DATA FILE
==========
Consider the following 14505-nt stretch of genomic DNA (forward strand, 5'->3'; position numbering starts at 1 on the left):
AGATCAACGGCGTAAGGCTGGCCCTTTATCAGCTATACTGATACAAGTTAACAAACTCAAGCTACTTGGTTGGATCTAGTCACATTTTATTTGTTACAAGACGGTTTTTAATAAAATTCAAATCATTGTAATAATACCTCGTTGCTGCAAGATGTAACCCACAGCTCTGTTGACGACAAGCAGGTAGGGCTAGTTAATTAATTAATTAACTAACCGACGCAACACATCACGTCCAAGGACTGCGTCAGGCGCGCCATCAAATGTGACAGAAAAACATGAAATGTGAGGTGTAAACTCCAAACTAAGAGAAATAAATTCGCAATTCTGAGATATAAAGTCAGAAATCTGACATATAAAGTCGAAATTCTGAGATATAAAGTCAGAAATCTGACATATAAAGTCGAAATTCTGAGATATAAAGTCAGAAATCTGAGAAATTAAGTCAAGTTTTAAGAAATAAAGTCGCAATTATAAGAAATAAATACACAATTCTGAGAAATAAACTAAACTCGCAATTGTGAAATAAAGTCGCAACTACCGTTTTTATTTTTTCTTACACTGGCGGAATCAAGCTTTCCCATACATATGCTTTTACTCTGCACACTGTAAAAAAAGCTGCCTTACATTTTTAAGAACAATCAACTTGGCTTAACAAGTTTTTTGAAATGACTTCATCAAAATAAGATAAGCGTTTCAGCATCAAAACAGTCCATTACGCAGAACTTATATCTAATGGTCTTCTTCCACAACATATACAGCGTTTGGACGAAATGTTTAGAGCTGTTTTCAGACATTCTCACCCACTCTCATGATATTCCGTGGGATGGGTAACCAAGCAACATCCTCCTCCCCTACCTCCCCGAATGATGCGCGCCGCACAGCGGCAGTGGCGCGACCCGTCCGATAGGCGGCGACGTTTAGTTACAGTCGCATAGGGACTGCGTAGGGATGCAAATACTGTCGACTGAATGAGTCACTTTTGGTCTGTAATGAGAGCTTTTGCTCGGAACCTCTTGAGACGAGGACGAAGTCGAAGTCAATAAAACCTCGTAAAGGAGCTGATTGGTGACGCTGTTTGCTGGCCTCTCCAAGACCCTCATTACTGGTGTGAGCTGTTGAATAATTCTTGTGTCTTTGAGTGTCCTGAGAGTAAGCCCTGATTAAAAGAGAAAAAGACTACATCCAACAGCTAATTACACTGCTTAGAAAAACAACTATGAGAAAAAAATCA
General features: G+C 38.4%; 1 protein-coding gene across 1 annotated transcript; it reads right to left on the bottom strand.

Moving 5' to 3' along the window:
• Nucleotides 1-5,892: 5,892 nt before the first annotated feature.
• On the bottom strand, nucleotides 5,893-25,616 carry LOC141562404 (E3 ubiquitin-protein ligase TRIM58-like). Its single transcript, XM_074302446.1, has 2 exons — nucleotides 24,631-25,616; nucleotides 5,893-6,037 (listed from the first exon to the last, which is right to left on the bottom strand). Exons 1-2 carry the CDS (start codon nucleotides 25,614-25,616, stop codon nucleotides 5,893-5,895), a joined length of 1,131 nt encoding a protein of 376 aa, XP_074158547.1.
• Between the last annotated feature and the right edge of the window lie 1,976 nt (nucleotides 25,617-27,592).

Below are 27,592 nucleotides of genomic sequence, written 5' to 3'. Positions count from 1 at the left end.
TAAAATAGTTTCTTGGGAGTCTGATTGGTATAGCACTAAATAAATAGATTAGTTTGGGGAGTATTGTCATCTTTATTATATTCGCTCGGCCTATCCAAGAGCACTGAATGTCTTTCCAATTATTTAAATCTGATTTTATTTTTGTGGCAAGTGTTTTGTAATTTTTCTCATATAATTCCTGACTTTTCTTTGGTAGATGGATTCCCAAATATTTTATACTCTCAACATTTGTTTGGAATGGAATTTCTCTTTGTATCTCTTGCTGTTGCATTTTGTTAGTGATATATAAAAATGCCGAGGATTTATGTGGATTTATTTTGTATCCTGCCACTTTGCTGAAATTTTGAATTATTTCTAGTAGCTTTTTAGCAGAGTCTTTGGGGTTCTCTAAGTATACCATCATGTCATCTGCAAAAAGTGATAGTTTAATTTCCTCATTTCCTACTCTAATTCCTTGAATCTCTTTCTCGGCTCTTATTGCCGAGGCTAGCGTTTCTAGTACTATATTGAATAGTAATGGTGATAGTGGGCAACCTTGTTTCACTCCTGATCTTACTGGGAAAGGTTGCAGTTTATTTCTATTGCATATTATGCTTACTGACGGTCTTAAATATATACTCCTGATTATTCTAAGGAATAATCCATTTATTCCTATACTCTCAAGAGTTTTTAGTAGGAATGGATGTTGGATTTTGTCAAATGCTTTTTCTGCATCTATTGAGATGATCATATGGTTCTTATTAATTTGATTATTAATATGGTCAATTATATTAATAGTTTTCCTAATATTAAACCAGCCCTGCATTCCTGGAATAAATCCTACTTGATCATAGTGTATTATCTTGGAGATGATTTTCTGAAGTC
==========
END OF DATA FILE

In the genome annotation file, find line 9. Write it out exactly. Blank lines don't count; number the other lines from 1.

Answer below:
TAAAATAGTTTCTTGGGAGTCTGATTGGTATAGCACTAAATAAATAGATTAGTTTGGGGAGTATTGTCATCTTTATTATATTCGCTCGGCCTATCCAAGAGCACTGAATGTCTTTCCAATTATTTAAATCTGATTTTATTTTTGTGGCAAGTGTTTTGTAATTTTTCTCATATAATTCCTGACTTTTCTTTGGTAGATGGATTCCCAAATATTTTATACTCTCAACATTTGTTTGGAATGGAATTTCTCTTTGTATCTCTTGCTGTTGCATTTTGTTAGTGATATATAAAAATGCCGAGGATTTATGTGGATTTATTTTGTATCCTGCCACTTTGCTGAAATTTTGAATTATTTCTAGTAGCTTTTTAGCAGAGTCTTTGGGGTTCTCTAAGTATACCATCATGTCATCTGCAAAAAGTGATAGTTTAATTTCCTCATTTCCTACTCTAATTCCTTGAATCTCTTTCTCGGCTCTTATTGCCGAGGCTAGCGTTTCTAGTACTATATTGAATAGTAATGGTGATAGTGGGCAACCTTGTTTCACTCCTGATCTTACTGGGAAAGGTTGCAGTTTATTTCTATTGCATATTATGCTTACTGACGGTCTTAAATATATACTCCTGATTATTCTAAGGAATAATCCATTTATTCCTATACTCTCAAGAGTTTTTAGTAGGAATGGATGTTGGATTTTGTCAAATGCTTTTTCTGCATCTATTGAGATGATCATATGGTTCTTATTAATTTGATTATTAATATGGTCAATTATATTAATAGTTTTCCTAATATTAAACCAGCCCTGCATTCCTGGAATAAATCCTACTTGATCATAGTGTATTATCTTGGAGATGATTTTCTGAAGTC